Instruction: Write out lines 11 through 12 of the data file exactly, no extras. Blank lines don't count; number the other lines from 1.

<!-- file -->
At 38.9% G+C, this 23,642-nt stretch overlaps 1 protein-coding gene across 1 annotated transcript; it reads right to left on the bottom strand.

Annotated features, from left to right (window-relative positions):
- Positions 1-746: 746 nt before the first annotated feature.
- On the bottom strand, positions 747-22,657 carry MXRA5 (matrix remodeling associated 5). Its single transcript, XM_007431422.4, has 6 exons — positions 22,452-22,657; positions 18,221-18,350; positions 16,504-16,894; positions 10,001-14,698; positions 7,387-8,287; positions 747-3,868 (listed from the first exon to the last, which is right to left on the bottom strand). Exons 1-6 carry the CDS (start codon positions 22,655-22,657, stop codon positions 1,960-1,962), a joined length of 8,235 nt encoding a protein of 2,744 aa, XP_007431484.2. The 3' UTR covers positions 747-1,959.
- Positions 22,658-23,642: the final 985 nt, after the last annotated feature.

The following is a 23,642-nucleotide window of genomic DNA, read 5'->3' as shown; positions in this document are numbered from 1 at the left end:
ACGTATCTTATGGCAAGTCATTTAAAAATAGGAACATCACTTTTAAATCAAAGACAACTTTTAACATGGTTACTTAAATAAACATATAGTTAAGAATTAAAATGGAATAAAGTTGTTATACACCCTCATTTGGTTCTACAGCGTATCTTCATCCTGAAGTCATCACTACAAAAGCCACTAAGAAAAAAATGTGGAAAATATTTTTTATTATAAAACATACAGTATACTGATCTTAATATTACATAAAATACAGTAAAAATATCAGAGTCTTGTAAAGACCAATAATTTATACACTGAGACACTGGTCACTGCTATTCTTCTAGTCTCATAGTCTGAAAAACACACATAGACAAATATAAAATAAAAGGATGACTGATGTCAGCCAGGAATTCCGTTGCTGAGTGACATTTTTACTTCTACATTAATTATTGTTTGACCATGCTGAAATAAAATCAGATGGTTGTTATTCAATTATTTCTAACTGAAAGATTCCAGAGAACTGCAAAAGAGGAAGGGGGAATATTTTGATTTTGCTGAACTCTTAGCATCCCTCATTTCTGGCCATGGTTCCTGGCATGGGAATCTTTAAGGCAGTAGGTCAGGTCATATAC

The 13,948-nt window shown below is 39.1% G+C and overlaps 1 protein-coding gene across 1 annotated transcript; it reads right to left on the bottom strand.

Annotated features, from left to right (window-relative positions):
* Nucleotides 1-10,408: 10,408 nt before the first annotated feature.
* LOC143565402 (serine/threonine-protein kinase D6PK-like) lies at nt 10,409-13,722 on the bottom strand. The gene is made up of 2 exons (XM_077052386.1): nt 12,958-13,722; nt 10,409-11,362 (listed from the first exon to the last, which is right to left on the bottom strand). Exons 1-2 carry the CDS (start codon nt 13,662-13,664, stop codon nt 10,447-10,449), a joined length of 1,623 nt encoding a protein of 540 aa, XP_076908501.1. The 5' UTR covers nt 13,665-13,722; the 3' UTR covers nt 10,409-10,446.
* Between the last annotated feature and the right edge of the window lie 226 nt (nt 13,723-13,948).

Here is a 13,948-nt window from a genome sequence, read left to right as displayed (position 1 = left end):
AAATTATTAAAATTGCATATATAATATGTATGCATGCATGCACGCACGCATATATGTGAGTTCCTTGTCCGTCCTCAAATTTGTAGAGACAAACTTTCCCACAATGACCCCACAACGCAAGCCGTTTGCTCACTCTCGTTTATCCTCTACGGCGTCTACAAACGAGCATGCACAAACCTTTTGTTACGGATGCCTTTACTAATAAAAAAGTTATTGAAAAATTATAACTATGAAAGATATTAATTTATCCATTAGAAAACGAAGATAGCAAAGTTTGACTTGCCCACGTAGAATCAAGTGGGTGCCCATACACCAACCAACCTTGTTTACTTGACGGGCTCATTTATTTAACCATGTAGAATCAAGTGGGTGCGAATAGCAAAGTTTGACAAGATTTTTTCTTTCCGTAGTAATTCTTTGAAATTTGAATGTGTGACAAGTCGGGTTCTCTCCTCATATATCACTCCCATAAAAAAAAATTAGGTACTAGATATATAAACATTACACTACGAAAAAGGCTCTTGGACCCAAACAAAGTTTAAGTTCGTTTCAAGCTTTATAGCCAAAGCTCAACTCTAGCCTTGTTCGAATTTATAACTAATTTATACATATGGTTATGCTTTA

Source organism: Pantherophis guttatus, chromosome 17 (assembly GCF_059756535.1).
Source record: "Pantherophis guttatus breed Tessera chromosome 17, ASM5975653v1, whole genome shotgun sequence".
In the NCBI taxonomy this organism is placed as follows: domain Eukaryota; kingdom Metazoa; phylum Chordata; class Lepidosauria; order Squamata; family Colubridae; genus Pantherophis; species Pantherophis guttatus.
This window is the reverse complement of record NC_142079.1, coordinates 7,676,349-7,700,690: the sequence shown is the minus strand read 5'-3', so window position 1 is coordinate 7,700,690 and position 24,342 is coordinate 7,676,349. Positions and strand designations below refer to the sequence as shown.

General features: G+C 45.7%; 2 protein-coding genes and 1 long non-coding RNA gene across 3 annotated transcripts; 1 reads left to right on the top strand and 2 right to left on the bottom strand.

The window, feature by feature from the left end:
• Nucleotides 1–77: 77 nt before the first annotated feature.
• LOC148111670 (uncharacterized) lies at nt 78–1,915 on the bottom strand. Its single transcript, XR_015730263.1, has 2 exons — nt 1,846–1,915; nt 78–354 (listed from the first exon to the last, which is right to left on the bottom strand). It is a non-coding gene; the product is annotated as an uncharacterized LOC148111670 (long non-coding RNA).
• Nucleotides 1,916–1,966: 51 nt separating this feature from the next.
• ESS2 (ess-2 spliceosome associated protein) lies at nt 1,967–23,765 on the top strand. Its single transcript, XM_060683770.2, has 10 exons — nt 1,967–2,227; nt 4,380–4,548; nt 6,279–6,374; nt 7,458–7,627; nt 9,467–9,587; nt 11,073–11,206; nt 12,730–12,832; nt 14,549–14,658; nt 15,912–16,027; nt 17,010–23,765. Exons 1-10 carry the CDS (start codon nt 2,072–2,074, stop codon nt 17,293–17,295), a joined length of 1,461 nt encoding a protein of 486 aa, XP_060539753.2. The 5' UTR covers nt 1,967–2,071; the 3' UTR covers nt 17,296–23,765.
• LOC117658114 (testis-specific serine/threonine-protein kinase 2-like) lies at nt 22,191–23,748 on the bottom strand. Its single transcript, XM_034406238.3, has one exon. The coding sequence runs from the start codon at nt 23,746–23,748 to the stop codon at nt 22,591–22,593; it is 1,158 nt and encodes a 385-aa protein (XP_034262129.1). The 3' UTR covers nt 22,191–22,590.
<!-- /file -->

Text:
* LOC143565402 (serine/threonine-protein kinase D6PK-like) lies at nt 10,409-13,722 on the bottom strand. The gene is made up of 2 exons (XM_077052386.1): nt 12,958-13,722; nt 10,409-11,362 (listed from the first exon to the last, which is right to left on the bottom strand). Exons 1-2 carry the CDS (start codon nt 13,662-13,664, stop codon nt 10,447-10,449), a joined length of 1,623 nt encoding a protein of 540 aa, XP_076908501.1. The 5' UTR covers nt 13,665-13,722; the 3' UTR covers nt 10,409-10,446.
* Between the last annotated feature and the right edge of the window lie 226 nt (nt 13,723-13,948).